Chickenpox (varicella) is a highly contagious disease most common in tamariki. It causes itchy, fluid-filled blisters on the skin. Infections are normally mild, but chickenpox can make some people very sick.

Symptoms of chickenpox

Symptoms of chickenpox usually start 10 to 21 days after being exposed.

The most common symptom is small, itchy blisters like a rash on the skin. Other symptoms of chickenpox are:

  • tiredness
  • fever
  • general aches and pains.

Complications are not common in healthy people who get the disease. Chickenpox symptoms usually last for 1 to 2 weeks.

Once you have had chickenpox, it is unusual to get it again — your body can develop immunity after you have it. But, the virus can become active later in life and cause shingles.

Chickenpox spreads through the air by sneezes or coughs, by touching the chickenpox blisters of an infected person, or by having contact with shingles blisters.

Staying home

Chickenpox is contagious from 1 to 2 days before the blisters appear. Avoid close contact with other people until you have stopped getting new blisters and all blisters have dried.

You should keep your tamariki home from school and early childhood education centres.

Other ways to stop chickenpox spreading

The chickenpox virus spreads through the air by infected people when they sneeze or cough.

  • Always cover your mouth and nose when coughing or sneezing. Use tissues and throw them away or cough or sneeze into your elbow — not your hands.
  • Always wash your hands after coughing, sneezing or blowing your nose.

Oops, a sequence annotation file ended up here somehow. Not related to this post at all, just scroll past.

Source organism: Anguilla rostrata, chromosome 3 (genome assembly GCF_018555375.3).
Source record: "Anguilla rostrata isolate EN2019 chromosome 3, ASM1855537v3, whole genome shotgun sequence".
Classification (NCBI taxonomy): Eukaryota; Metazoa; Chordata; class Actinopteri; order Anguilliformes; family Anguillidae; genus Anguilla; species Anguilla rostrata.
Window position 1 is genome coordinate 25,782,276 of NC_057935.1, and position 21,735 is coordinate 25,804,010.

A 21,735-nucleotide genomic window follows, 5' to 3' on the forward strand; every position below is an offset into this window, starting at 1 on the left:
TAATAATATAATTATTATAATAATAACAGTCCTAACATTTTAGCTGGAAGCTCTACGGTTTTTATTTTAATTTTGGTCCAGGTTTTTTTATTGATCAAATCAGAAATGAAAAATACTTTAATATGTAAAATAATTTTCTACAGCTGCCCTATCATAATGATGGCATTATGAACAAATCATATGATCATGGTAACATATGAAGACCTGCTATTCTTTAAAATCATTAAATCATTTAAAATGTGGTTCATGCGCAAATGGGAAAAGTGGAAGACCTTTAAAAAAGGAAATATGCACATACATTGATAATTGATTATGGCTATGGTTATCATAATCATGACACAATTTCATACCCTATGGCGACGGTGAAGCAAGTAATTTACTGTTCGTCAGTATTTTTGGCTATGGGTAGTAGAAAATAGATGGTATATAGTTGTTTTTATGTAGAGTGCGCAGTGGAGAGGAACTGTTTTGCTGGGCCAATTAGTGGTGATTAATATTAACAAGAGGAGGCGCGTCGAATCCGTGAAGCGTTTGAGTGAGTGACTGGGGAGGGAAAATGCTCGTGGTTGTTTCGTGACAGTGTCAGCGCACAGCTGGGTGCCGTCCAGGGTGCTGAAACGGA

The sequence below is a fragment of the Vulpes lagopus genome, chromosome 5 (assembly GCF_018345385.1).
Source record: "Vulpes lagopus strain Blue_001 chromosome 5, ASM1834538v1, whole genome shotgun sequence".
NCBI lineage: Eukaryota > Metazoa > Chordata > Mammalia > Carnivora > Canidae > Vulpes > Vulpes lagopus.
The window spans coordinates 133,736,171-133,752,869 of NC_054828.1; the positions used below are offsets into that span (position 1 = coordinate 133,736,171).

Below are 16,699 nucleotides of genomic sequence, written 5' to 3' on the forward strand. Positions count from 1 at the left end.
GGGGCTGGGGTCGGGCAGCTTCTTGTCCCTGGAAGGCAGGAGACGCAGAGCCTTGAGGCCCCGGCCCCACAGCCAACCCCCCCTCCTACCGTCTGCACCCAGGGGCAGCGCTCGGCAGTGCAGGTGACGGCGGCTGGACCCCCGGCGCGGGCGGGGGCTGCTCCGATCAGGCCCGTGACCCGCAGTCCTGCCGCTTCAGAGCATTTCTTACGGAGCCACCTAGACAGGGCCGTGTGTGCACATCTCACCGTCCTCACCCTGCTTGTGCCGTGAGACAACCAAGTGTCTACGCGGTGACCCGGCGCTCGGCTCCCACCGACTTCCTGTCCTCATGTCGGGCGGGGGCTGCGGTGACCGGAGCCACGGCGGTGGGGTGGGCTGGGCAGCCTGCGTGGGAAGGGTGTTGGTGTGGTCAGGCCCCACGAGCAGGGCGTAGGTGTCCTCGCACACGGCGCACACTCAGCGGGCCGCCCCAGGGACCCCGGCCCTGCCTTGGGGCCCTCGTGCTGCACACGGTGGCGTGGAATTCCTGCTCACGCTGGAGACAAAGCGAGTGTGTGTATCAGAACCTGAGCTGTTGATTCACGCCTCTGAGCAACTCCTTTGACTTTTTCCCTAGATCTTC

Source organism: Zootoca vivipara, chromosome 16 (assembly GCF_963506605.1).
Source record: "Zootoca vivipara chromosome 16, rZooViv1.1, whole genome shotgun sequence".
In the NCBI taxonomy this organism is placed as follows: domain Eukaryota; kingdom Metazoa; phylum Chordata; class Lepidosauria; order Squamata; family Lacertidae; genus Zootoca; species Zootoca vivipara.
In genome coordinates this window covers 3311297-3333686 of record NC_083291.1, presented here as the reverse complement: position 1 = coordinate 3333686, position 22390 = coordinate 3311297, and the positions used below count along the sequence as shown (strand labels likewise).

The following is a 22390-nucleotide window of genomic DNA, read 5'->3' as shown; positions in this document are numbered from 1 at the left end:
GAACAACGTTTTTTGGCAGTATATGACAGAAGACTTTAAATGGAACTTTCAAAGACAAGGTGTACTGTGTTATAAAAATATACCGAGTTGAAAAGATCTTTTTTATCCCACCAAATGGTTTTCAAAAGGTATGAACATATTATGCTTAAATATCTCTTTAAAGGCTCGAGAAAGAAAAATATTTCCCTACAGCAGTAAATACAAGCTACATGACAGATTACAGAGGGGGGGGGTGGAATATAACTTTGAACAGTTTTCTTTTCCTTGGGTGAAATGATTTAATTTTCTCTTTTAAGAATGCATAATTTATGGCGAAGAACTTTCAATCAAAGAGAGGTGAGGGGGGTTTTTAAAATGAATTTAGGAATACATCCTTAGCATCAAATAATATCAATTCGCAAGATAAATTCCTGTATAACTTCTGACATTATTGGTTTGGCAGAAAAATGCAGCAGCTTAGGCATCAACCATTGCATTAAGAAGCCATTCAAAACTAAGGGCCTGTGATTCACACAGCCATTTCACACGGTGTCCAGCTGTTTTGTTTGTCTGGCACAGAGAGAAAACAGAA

Chickenpox can also spread through touching the blisters and then touching objects or other people.

  • Wash your hands often, especially if you are the caregiver of tamariki with chickenpox — and make sure they do the same.
  • Remind tamariki to avoid scratching the blisters.


Advise parents and caregivers that:

  • Children with chickenpox are excluded for 7 days or until all blisters form scabs and are dry.
  • Chickenpox is currently at the centre. This is especially important for children at high risk of severe disease and pregnant women if they have not had chickenpox.
  • Advise parent/caregiver to keep the child's nails short and clean to help stop the blisters getting infected.

At the Centre

  • Pay attention to hand washing for children and adults.
  • Avoid shared food (where people and children use their hands to select food). Use tongs or serve food onto plates.
  • Remove play dough and art to reduce the risk of spread.
  • Show children and discuss with staff how to cover a cough or sneeze. Coughing and sneezing into an elbow or a tissue is best.
  • Remove any toys and resources that cannot be wiped down easily i.e. soft toys, cane baskets.
  • Re-introduce hand gel for use when entering the centre. Make sure that the hand gel is appropriate for all children to use. Hand gel is only a pre-caution and does not replace hand washing.


  • Prior to starting work at an ECC it is recommended that any staff who have not previously had chickenpox or vaccinated get vaccinated to protect themselves from chickenpox. This is especially important for women who may become pregnant or people with health conditions that puts that at risk of severe disease.
  • You shouldn’t be vaccinated when you are pregnant or during the 30 days before becoming pregnant.
  • Pregnant staff who have not had chickenpox or not been vaccinated and have been in contact with someone with chickenpox need to talk to their Lead maternity carer or family doctor as soon as practicable.

The DermNet NZ website has more information and pictures that you may find useful.

You can also find more information on Chikcenpox from 

Last updated 22 May 2024.